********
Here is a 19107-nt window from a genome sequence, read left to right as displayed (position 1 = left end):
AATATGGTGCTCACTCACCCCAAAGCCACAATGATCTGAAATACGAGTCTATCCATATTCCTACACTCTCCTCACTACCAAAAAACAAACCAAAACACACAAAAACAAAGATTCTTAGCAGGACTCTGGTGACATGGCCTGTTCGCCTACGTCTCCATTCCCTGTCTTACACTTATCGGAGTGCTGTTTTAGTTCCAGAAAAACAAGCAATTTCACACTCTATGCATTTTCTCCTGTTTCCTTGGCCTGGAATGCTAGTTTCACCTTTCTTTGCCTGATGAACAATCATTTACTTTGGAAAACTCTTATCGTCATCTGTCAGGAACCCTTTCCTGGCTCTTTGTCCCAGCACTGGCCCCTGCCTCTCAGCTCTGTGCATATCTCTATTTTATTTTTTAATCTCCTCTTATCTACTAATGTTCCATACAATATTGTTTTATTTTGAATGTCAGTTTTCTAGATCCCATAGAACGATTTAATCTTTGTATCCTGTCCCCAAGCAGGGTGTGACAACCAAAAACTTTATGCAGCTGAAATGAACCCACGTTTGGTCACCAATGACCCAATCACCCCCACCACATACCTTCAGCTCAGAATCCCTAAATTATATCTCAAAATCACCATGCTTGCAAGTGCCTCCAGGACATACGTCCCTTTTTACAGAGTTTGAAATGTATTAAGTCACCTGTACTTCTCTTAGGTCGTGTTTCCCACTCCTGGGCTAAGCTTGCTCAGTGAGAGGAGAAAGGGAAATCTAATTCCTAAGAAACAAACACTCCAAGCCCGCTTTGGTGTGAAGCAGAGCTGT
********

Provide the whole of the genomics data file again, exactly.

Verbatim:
Here is a 19107-nt window from a genome sequence, read left to right as displayed (position 1 = left end):
AATATGGTGCTCACTCACCCCAAAGCCACAATGATCTGAAATACGAGTCTATCCATATTCCTACACTCTCCTCACTACCAAAAAACAAACCAAAACACACAAAAACAAAGATTCTTAGCAGGACTCTGGTGACATGGCCTGTTCGCCTACGTCTCCATTCCCTGTCTTACACTTATCGGAGTGCTGTTTTAGTTCCAGAAAAACAAGCAATTTCACACTCTATGCATTTTCTCCTGTTTCCTTGGCCTGGAATGCTAGTTTCACCTTTCTTTGCCTGATGAACAATCATTTACTTTGGAAAACTCTTATCGTCATCTGTCAGGAACCCTTTCCTGGCTCTTTGTCCCAGCACTGGCCCCTGCCTCTCAGCTCTGTGCATATCTCTATTTTATTTTTTAATCTCCTCTTATCTACTAATGTTCCATACAATATTGTTTTATTTTGAATGTCAGTTTTCTAGATCCCATAGAACGATTTAATCTTTGTATCCTGTCCCCAAGCAGGGTGTGACAACCAAAAACTTTATGCAGCTGAAATGAACCCACGTTTGGTCACCAATGACCCAATCACCCCCACCACATACCTTCAGCTCAGAATCCCTAAATTATATCTCAAAATCACCATGCTTGCAAGTGCCTCCAGGACATACGTCCCTTTTTACAGAGTTTGAAATGTATTAAGTCACCTGTACTTCTCTTAGGTCGTGTTTCCCACTCCTGGGCTAAGCTTGCTCAGTGAGAGGAGAAAGGGAAATCTAATTCCTAAGAAACAAACACTCCAAGCCCGCTTTGGTGTGAAGCAGAGCTGT